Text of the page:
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Do your pictures have cracks and other type mars?  If so, you might want to consider ICE corrective options on more modern scanners.  They will take a lot of those defects out so you don't have to correct in Post Processing.

Something to consider.  I don't think the initial photos I'm going be scanning will have as they'll probably have gone straight from the processor's envelope straight into the album but I guess it's a possibility with some of the older ones so I might have to assess that bridge when I come to it and see what my budget can stretch to.
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Mark D Segal
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« Reply #10 on: August 14, 2012, 08:52:03 AM »
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What does changing that option actually do though?  I'm not clear on the relationship between the output size setting and the actual image resolution and other details as scanned in

The input (the media to be scanned - your photos) has a fixed size. Let us say the long dimension of the typical print is 6 inches for sake of demo. Your scanner has a maximum resolution - defined as pixels per inch - of 600, which for your purposes is OK. If you set it to 600 and you keep the long dimension to 6 inches, you will be scanning-in 3600 total pixels on the long dimension (6 inches times 600 pixels per inch). If however you want a 12 inch long dimension, you will be scanning-in 7200 total pixels. It takes longer to scan-in 7200 pixels than 3600 pixels and the file size will be much larger. But you can make bigger prints at very high resolution. In fact, you don't need that much resolution for your printer. 300 pixels per inch would do fine. No matter what scanning software you use, the higher the pixels per inch you select and the larger the scan dimension (i.e. # of inches of the scanned image), the higher the pixel count, the longer the time for the scanning process and the larger the file. In the scan software, the two things you need to pay attention to are the pixels per inch desired for the scan itself (i.e. the OUTPUT) and the number of inches you want the longest dimension to be.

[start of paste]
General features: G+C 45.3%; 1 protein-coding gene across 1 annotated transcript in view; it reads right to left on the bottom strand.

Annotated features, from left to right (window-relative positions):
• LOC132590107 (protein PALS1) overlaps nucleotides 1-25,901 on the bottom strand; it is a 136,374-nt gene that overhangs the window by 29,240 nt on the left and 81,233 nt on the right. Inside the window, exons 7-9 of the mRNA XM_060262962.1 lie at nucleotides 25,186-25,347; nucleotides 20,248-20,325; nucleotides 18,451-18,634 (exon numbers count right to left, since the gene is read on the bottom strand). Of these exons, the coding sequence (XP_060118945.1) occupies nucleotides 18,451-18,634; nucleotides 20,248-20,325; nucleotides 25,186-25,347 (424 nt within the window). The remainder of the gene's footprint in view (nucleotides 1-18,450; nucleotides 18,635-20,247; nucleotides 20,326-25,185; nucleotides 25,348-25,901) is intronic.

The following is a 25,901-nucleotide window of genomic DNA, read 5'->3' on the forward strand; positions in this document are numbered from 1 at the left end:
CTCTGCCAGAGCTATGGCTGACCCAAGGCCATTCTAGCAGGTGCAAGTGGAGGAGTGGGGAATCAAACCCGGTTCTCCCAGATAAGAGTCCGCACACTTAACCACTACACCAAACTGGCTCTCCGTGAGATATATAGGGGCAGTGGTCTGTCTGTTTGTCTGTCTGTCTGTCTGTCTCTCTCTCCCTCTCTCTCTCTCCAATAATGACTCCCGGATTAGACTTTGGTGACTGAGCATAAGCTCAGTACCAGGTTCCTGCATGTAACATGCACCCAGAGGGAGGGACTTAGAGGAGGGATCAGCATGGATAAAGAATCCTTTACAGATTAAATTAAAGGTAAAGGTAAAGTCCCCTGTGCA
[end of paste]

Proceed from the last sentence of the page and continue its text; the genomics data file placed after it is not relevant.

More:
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Mark D Segal (formerly MarkDS)
Author: "Scanning Workflows with SilverFast 8....." http://www.luminous-landscape.com/reviews/film/scanning_workflows_with_silverfast_8.shtml